Maker of Häagen-Dazs Sued for Ice Cream Bar False Advertising

A Tuesday complaint filed in the Southern District of New York accused Froneri US, Inc., the maker of  Häagen-Dazs ice cream, of misleading customers about the true nature of the chocolate coating enveloping ice cream bars it makes and offers for sale. The plaintiff,  Lauren Yu, a citizen of New York, seeks to represent a class consisting of “all purchasers of the Product who reside in New York during the applicable statutes of limitations.”

According to the filing, Froneri is a Delaware corporation based in Oakland, Calif. It manufactures, distributes, markets, labels, and sells the aforementioned ice cream bars to consumers through online and retail outlets individually and in packages of three. The ice cream bar’s packaging includes the following labels on its frontside: “Häagen-Dazs,” “Coffee Almond Crunch Ice Cream Bars,” “Coffee Ice Cream Dipped in Rich Milk Chocolate, Almonds and Toffee,” and an image of the product.

Substantively, the plaintiff claims that “[t]he unqualified, prominent and conspicuous   representation that the Product contains, and is dipped in “milk chocolate” is false, deceptive  and misleading because the purported chocolate contains ingredients consumers do not expect in chocolate – vegetable oils.” According to the complaint, the chocolate coating is not made from cacao beans, and cacao fat, rather it is made from a cheaper substitute, vegetable oil.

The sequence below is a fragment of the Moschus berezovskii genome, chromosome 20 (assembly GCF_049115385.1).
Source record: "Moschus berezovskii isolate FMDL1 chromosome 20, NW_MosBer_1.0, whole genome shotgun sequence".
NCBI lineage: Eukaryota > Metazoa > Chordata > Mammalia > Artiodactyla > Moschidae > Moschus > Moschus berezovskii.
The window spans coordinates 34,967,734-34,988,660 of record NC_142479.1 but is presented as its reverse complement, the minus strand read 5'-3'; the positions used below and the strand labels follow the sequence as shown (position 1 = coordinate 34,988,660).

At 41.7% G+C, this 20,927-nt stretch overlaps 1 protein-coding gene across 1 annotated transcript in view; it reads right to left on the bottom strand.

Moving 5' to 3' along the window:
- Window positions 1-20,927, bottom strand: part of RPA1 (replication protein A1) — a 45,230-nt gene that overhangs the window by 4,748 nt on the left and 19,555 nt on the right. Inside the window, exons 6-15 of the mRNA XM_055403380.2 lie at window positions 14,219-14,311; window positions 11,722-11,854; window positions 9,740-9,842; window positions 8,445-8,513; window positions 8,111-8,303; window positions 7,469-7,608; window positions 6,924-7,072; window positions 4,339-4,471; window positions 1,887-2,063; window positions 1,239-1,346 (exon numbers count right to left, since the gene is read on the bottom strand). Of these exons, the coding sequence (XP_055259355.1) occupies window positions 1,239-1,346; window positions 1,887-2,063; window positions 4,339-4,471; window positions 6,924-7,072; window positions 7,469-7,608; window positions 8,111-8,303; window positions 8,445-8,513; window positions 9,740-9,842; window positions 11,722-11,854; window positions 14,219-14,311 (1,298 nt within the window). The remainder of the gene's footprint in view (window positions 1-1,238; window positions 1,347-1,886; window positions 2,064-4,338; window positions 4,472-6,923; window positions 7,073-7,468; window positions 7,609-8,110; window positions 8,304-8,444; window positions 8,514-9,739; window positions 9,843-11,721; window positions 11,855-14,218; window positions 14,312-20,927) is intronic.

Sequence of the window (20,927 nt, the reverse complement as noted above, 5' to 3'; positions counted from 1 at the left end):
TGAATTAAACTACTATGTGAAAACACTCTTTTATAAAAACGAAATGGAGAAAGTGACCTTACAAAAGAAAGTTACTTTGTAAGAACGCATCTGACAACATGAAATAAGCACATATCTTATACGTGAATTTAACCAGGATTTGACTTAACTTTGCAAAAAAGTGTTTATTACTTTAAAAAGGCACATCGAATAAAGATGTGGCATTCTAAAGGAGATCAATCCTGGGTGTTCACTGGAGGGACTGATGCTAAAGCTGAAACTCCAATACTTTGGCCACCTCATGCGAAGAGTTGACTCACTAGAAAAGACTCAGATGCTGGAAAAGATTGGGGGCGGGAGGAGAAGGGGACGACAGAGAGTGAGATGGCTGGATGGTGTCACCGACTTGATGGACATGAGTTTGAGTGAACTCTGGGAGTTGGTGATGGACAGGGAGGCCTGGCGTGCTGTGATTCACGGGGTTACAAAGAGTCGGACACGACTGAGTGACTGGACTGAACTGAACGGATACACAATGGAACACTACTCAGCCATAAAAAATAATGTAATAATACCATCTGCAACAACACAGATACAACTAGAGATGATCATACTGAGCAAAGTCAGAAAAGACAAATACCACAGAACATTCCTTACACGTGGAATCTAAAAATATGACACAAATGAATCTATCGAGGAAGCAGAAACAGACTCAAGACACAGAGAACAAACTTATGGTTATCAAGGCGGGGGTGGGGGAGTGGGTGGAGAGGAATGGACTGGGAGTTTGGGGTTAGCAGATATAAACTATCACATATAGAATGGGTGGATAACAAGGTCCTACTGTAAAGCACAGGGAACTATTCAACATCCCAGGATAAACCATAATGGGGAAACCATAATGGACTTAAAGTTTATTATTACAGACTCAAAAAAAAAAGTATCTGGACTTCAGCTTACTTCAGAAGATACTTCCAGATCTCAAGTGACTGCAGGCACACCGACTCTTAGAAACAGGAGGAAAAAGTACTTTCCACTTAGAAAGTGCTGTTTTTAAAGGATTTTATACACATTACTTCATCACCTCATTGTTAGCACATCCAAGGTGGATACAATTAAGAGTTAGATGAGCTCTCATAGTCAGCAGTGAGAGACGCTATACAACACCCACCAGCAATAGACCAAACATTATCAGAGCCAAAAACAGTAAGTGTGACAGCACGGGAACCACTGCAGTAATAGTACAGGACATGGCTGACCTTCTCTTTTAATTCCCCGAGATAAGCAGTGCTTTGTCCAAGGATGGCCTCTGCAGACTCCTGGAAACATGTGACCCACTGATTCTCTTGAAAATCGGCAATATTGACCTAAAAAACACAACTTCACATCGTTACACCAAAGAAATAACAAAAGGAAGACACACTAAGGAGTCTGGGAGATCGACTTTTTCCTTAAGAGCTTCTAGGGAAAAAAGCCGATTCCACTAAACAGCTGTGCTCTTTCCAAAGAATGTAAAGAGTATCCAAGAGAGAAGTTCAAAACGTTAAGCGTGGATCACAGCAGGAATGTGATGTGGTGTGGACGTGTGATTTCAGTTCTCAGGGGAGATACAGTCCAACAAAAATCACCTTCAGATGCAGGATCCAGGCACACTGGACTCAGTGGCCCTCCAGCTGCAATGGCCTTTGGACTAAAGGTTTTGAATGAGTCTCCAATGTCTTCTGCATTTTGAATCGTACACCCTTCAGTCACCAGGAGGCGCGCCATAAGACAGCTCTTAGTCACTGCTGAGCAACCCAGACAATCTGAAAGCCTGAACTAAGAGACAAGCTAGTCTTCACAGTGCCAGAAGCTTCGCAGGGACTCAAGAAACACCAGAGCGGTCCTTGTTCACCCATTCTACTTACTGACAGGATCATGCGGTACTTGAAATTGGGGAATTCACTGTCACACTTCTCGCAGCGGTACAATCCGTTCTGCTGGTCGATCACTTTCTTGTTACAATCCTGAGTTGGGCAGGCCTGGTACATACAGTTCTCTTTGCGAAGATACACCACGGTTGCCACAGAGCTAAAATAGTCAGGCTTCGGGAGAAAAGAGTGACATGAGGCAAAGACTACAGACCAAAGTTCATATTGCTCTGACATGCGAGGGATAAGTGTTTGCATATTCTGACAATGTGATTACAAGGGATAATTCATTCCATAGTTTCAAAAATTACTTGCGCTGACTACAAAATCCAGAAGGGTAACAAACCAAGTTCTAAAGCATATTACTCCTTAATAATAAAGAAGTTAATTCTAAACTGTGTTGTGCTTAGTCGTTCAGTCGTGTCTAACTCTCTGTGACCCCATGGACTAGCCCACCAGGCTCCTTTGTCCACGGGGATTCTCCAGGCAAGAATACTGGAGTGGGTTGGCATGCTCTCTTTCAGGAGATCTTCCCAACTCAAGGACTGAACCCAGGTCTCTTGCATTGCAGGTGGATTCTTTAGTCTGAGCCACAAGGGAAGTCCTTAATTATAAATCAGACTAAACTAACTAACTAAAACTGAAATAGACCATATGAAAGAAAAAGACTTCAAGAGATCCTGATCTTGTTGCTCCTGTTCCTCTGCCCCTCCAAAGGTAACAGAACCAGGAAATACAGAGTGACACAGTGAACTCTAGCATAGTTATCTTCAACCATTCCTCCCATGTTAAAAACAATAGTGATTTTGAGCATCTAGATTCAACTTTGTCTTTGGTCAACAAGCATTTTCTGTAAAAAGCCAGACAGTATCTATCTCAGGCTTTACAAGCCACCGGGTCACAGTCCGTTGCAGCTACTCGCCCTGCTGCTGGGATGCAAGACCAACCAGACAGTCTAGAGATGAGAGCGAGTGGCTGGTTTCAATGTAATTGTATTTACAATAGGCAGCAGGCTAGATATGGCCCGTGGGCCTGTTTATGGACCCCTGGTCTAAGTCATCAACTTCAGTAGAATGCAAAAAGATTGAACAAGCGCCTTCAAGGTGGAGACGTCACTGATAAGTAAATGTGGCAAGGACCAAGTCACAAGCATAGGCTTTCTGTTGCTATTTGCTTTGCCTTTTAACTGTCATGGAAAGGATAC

The complaint points to Food and Drug Administration (FDA) efforts to combat misleading labels, explaining, “[r]egulations regarding chocolate effectively establish custom and practice in the industry so that consumers’ experience with that custom and practice primes them to infer from a product’s labeling whether a product contains chocolate or is a chocolate mixture (compound) which contains vegetable oils.” Thus, the plaintiff contends, Forneri’s labeling deceives consumers. Further, the defendant caused consumers to overpay because, as the plaintiff avers, they are worth less than the $5.99 per bar paid by consumers when compared to similar products represented in a non-misleading way. 

The plaintiff and putative class bring claims under New York’s consumer protection statutes and the Magnuson Moss Warranty Act, in addition to negligent misrepresentation, breaches of express and implied warranty of merchantability, and fraud claims. For the alleged harm, the plaintiff seeks class certification, injunctive relief barring the defendant’s misleading business practices, and damages, amongst other requests.

The plaintiff is represented by Sheehan & Associates, P.C.